In the overnight session the grains traded lower with corn down 2 1/4 cents, soybeans up 1/2 a cent and wheat down 2 cents going into the morning pause in trade. Crude oil is down 28 cents and the U.S. dollar is trading a fraction of a percent higher. Exporters reported 158,000 metric tons of old crop soybeans sold to unknown destinations. Taiwan issued a tender to purchase 65,000 metric tons of corn to be sourced from U.S, Brazil, Argentina or South Africa this morning.
Concerns that the Brazil trucker strike would escalate eased on Monday as the number of strike locations were on the decline. On Thursday evening there were 17 reported strike instances which compare to over 100 instances during the peak of the logistics crises. By Friday the number of strike related blockages on highways had fallen to 11.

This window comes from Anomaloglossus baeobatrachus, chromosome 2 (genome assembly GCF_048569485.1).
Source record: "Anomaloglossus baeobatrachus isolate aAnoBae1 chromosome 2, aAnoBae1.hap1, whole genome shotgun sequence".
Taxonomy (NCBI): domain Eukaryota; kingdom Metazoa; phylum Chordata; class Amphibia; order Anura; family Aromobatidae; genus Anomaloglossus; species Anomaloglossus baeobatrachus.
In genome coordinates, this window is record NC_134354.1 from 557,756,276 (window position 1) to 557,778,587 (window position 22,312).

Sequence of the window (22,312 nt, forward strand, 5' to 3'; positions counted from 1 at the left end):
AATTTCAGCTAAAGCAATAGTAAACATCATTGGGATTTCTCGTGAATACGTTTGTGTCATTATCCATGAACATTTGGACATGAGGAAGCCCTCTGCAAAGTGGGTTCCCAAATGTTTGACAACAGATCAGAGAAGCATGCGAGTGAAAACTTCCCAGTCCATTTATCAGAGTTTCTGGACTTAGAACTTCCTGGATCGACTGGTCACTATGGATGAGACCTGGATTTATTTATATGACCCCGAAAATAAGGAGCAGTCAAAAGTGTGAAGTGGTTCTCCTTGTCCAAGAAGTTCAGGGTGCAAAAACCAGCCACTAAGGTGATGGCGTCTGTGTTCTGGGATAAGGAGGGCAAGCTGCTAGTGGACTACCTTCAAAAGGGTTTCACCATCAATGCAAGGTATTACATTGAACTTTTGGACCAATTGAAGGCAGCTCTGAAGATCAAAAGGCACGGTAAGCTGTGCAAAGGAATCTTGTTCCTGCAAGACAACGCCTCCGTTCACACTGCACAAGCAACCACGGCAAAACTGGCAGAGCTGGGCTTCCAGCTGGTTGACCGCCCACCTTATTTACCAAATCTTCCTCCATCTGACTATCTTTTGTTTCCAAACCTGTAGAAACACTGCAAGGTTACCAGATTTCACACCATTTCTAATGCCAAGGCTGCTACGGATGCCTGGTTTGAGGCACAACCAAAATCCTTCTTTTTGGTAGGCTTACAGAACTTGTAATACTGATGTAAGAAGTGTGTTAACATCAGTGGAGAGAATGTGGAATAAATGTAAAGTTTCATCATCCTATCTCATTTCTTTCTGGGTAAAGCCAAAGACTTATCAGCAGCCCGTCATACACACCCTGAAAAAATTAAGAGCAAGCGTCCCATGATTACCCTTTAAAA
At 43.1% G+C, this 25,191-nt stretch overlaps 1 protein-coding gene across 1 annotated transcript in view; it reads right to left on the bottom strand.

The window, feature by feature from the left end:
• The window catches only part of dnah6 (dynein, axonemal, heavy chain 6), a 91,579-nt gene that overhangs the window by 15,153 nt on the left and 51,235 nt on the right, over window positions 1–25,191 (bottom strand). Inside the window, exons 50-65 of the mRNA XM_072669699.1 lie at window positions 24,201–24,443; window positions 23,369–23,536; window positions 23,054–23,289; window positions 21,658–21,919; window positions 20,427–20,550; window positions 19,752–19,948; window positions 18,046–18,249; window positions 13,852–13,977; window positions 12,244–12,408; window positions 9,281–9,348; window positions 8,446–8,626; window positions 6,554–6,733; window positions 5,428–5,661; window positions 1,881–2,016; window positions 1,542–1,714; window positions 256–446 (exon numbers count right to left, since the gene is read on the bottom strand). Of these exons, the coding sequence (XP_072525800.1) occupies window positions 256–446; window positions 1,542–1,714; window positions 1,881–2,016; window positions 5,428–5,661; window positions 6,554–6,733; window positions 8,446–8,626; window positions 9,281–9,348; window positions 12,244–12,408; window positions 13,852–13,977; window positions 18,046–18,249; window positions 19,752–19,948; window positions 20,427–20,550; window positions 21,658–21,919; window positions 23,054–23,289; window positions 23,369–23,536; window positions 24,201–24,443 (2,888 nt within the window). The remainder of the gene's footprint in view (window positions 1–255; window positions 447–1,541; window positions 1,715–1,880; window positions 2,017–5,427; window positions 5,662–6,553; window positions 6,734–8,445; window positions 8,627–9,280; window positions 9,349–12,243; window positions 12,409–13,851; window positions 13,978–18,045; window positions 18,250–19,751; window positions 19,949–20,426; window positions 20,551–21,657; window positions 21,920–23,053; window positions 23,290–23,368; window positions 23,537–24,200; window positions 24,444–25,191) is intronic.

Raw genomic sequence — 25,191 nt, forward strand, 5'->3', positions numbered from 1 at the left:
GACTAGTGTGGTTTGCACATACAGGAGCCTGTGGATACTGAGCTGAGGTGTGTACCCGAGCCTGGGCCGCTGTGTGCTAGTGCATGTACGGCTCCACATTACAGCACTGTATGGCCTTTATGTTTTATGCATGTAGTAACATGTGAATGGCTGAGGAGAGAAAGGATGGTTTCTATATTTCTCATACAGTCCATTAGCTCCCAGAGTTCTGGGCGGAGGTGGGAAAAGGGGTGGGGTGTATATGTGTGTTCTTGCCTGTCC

More precipitation is expected today in the southern plains providing some relief to parts of Texas and Oklahoma, with chances of more precipitation in the 6-15 day forecast. The past two weeks provided between .5-5 inches of precipitation to the winter wheat fields of the plains, with over half of the region receiving 2 or more inches of rain. The moisture helped avoid serious crop loss, but continued precipitation is necessary to improve the overall condition of the crop. Without moisture in the coming weeks, the trade will begin to focus on the low subsoil moisture levels as a risk factor for the plains wheat.
Crop conditions and planting progress will be released out today with expectations of corn planting to jump from 9 percent complete to nearly 23-25 percent complete. This will be the first week of soybean planting progress and expectations are for around 3-4 percent completed nationwide.